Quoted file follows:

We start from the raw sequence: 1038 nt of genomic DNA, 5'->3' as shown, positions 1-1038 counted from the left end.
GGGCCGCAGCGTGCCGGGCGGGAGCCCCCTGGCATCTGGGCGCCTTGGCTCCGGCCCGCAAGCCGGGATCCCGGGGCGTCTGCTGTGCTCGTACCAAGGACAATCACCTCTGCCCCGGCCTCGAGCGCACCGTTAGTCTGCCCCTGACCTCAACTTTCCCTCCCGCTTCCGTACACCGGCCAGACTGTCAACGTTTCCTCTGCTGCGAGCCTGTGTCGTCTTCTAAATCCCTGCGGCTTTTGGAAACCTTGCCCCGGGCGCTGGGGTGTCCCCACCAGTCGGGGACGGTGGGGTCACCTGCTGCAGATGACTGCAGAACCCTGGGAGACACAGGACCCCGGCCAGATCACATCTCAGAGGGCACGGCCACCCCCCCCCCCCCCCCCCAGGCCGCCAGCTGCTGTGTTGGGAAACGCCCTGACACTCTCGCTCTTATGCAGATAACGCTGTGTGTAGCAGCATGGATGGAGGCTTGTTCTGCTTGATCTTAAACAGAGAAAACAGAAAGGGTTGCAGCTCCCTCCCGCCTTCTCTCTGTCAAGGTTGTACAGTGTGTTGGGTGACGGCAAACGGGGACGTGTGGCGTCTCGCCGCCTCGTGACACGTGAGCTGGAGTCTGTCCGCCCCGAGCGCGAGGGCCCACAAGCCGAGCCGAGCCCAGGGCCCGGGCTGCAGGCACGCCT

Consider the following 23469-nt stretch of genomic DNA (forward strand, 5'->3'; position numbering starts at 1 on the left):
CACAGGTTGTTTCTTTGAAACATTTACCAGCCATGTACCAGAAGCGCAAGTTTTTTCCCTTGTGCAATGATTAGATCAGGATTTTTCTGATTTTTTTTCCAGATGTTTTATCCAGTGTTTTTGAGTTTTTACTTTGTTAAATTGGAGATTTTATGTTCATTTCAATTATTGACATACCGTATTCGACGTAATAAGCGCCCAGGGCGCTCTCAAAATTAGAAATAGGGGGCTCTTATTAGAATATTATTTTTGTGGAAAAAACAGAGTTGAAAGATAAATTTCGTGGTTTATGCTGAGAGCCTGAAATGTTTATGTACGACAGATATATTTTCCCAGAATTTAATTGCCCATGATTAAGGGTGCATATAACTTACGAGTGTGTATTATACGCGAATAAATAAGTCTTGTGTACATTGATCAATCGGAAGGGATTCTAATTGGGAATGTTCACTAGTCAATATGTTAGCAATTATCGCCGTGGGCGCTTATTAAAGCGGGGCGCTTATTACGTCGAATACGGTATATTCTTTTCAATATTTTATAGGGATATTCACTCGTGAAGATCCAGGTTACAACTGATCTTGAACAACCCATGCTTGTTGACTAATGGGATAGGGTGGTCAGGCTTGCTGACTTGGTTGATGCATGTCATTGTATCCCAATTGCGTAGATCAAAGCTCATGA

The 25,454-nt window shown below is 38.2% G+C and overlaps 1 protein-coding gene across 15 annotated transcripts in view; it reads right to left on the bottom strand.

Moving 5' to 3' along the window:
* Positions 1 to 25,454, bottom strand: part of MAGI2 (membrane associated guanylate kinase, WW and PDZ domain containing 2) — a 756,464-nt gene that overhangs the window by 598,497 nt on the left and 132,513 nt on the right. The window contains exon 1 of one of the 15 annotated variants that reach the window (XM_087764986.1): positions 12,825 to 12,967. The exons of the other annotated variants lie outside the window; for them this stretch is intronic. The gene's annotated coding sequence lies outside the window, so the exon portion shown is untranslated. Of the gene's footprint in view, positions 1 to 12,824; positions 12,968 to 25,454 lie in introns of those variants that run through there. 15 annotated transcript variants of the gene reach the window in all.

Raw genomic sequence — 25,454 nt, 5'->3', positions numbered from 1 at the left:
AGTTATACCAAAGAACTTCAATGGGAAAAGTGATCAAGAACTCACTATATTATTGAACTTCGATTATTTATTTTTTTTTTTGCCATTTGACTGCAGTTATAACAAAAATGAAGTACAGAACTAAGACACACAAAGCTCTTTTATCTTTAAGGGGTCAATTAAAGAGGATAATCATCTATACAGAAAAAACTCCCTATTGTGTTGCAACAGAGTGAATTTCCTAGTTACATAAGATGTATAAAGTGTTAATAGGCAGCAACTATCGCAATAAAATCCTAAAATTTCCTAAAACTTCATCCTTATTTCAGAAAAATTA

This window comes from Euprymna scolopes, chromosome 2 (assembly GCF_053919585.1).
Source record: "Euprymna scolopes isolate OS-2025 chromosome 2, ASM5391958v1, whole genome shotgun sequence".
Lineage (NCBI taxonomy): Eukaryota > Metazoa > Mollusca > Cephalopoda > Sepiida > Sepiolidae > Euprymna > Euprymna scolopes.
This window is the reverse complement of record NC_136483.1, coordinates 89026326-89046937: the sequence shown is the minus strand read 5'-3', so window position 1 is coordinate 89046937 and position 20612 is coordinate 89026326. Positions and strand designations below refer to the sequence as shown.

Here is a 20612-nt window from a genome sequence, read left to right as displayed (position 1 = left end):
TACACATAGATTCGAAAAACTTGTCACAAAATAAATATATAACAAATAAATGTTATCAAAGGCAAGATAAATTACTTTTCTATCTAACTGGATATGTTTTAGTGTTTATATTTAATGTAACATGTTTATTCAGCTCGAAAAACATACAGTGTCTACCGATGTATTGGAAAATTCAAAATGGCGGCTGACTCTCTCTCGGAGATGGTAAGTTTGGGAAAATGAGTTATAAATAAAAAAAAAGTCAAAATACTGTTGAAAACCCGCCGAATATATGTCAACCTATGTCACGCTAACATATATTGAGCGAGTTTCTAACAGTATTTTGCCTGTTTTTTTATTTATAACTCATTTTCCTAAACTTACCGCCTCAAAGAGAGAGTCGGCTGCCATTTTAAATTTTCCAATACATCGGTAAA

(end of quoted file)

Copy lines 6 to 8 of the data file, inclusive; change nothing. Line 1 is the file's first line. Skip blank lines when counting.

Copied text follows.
Moving 5' to 3' along the window:
* Positions 1 to 25,454, bottom strand: part of MAGI2 (membrane associated guanylate kinase, WW and PDZ domain containing 2) — a 756,464-nt gene that overhangs the window by 598,497 nt on the left and 132,513 nt on the right. The window contains exon 1 of one of the 15 annotated variants that reach the window (XM_087764986.1): positions 12,825 to 12,967. The exons of the other annotated variants lie outside the window; for them this stretch is intronic. The gene's annotated coding sequence lies outside the window, so the exon portion shown is untranslated. Of the gene's footprint in view, positions 1 to 12,824; positions 12,968 to 25,454 lie in introns of those variants that run through there. 15 annotated transcript variants of the gene reach the window in all.

Raw genomic sequence — 25,454 nt, 5'->3', positions numbered from 1 at the left: